Rankings: Yards 5,235 (6th), points 401 (24th), takeaways 13 (32nd), 3rd down 45.2% (30th), DVOA 3.5% (21st)
Notable players: DT Sheldon Richardson*, DE Quinton Cooples

If you want to know how a team can finish in the top six in yards and in the bottom 10 in points allowed just look at the lack of takeaways and the porous third-down defense. An offense with Geno Smith at quarterback couldn’t keep thinks afloat and Thurman was fired along with Ryan after the season.

More Redskins: Setting the odds on what will happen with Cousins

2015 Bills (8-8)

Rankings: Yards 5,702 (19th), points 359 (15th), takeaways 25 (12th), 3rd down 40.5%, DVOA 8.6% (24th)
Notable players: DE Mario Williams, DE Jerry Hughes

Ryan and Thurman both moved to upstate New York when they were hired by the Bills. This unit ranked fourth in both yards and points the year before Ryan and Thurman arrived and they obviously didn’t maintain that. It didn’t help that 2014 first-team All-Pro Marcell Dareus got into some legal trouble during the offseason and his production plummeted from 10 sacks in 2014 to two.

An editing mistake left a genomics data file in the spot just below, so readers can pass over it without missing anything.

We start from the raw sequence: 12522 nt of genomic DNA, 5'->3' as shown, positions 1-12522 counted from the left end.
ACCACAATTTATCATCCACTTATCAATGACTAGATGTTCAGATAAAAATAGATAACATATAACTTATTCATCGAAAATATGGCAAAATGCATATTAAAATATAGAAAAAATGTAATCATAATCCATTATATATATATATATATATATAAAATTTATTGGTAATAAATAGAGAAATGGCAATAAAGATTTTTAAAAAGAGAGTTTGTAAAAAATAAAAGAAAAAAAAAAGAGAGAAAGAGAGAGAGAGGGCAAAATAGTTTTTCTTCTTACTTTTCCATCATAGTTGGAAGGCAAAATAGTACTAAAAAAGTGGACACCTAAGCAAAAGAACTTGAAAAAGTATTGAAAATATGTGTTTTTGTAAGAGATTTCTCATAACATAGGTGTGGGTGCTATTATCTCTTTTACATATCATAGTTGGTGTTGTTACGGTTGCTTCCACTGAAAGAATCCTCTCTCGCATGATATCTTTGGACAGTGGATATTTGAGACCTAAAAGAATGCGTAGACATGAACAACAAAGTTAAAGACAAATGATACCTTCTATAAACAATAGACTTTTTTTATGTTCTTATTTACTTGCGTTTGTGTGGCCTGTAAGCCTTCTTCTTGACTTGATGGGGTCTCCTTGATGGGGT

2016 Bills (7-9)

Rankings: Yards 5,712 (19th), points 378 (16th), takeaways 18 (23rd), 3rd down 40.0%, DVOA 8.0 (26th)
Notable players: LB Lorenzo Alexander*, CB Stephon Gilmore

Former Redskin Alexander had a good year, racking up 12 sacks and making the Pro Bowl but there wasn’t much else to talk about on defense. They essentially spun their wheels and Ryan was fired with a game left and Thurman soon followed him out the door.

Stay up to date on the Redskins! Rich Tandler covers the team 365 days a year. Like his Facebook page www.Facebook.com/RealRedskins and follow him on Twitter @Rich_TandlerCSN.